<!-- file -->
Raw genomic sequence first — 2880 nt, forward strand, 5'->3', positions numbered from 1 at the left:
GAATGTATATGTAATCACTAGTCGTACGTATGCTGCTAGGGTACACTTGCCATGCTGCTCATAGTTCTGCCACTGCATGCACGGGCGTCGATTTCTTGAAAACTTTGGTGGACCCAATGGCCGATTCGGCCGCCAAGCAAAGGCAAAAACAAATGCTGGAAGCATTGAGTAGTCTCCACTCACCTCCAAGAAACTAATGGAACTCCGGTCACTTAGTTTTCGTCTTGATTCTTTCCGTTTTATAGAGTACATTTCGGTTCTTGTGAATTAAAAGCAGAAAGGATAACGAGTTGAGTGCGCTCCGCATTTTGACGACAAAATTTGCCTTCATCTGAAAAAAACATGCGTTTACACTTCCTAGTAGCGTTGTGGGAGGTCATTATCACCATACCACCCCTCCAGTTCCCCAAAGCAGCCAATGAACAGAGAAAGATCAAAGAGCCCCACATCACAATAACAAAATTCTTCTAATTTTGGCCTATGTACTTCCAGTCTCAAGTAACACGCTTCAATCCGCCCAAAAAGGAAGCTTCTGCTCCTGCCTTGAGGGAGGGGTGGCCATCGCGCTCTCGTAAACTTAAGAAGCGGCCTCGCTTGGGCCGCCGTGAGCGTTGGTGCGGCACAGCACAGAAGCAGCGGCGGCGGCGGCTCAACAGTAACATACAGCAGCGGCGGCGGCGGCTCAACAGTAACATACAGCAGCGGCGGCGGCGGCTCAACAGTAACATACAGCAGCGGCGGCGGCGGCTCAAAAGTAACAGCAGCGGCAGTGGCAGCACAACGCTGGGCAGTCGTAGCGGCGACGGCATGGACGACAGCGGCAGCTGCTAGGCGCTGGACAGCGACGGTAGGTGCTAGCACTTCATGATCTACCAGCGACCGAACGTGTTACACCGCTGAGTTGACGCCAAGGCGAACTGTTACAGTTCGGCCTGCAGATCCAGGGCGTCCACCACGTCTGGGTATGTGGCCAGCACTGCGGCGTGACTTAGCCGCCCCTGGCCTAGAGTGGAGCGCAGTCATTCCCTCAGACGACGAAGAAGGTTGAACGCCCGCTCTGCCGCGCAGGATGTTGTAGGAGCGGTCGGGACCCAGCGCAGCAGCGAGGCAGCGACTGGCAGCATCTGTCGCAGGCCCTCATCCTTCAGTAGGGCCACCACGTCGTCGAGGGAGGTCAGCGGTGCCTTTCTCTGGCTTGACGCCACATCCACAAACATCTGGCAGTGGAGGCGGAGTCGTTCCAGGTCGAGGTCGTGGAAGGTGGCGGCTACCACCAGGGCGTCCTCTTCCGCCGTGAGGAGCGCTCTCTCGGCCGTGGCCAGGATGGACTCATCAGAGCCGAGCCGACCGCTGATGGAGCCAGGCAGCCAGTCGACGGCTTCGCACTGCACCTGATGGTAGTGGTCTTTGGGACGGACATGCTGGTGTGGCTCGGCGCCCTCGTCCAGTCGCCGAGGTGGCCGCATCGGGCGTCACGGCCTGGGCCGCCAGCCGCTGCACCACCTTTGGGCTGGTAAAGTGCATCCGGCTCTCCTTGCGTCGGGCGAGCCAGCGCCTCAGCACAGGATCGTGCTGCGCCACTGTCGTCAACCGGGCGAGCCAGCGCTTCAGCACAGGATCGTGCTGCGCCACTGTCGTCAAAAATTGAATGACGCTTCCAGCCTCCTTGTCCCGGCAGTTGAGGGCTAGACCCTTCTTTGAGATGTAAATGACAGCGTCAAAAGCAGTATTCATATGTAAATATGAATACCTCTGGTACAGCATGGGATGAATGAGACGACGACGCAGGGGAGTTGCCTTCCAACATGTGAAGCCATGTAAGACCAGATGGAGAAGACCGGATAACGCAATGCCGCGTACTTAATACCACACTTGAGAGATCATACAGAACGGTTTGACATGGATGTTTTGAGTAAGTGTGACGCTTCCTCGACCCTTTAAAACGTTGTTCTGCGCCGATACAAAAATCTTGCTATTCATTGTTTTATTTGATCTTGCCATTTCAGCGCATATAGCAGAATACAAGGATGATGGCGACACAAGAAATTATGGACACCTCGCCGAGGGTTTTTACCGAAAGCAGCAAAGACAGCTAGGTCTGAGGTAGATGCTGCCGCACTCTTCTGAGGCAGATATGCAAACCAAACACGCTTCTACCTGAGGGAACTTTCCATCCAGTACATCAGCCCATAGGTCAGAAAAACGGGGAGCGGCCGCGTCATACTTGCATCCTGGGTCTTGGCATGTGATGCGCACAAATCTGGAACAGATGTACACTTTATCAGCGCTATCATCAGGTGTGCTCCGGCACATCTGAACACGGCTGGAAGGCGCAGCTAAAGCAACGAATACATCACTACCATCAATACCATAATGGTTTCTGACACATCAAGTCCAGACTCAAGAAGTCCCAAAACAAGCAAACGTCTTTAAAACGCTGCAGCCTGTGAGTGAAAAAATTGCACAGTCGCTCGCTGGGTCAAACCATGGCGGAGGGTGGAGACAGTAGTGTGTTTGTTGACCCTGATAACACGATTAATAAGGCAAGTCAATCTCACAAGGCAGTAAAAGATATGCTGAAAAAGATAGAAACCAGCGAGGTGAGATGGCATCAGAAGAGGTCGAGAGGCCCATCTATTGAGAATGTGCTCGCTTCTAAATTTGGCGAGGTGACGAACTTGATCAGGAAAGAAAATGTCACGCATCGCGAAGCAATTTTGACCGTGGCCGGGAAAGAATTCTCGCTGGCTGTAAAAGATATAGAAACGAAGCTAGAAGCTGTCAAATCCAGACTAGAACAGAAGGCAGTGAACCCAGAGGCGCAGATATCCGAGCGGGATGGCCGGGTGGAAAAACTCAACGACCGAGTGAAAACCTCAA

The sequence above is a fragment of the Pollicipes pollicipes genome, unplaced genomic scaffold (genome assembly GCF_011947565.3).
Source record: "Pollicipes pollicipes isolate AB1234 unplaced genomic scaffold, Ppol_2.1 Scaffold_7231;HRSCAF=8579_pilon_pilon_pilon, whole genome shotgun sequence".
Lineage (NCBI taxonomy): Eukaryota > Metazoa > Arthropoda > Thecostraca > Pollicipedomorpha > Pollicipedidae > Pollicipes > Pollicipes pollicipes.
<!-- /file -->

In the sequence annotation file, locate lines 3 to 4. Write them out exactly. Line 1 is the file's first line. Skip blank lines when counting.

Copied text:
The sequence above is a fragment of the Pollicipes pollicipes genome, unplaced genomic scaffold (genome assembly GCF_011947565.3).
Source record: "Pollicipes pollicipes isolate AB1234 unplaced genomic scaffold, Ppol_2.1 Scaffold_7231;HRSCAF=8579_pilon_pilon_pilon, whole genome shotgun sequence".